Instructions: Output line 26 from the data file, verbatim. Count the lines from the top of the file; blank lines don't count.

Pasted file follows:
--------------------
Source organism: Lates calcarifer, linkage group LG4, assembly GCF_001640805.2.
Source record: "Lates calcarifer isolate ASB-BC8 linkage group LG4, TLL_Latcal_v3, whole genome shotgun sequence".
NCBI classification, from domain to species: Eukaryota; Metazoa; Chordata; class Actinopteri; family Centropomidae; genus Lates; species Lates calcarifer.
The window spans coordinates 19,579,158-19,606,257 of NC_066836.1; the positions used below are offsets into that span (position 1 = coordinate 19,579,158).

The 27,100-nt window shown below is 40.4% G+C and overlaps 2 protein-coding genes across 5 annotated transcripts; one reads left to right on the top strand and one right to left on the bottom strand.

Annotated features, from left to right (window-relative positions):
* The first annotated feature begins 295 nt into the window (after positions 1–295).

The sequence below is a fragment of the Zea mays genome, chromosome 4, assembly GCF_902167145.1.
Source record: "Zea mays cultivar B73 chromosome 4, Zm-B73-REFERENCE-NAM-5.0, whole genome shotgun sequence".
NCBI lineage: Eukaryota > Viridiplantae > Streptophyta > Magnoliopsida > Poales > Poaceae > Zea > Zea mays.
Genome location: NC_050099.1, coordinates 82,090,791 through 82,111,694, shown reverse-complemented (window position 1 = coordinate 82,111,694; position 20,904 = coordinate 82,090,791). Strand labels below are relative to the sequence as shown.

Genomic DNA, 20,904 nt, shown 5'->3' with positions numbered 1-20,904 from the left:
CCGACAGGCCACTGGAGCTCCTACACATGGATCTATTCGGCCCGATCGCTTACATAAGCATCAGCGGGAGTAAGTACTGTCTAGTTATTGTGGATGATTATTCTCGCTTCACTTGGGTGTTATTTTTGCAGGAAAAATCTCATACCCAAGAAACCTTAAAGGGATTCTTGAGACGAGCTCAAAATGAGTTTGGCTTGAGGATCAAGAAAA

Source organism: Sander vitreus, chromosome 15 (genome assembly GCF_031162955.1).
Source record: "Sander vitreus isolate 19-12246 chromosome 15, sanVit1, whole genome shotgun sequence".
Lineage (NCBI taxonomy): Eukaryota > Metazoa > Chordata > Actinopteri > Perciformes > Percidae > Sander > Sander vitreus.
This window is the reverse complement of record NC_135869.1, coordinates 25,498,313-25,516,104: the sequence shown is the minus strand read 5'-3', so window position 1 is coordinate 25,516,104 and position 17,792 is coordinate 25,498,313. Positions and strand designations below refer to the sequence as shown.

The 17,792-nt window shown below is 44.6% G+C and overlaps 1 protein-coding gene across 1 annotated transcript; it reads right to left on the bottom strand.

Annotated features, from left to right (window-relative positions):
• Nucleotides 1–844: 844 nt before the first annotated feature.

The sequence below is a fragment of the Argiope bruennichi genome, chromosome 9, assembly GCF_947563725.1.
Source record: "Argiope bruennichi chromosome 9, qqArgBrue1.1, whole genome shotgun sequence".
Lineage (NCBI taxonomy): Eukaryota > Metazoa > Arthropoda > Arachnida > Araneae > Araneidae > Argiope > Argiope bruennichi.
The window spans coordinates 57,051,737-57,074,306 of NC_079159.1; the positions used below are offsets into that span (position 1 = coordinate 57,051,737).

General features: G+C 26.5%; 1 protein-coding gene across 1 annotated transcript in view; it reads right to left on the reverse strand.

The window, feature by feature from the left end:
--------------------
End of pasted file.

The window, feature by feature from the left end: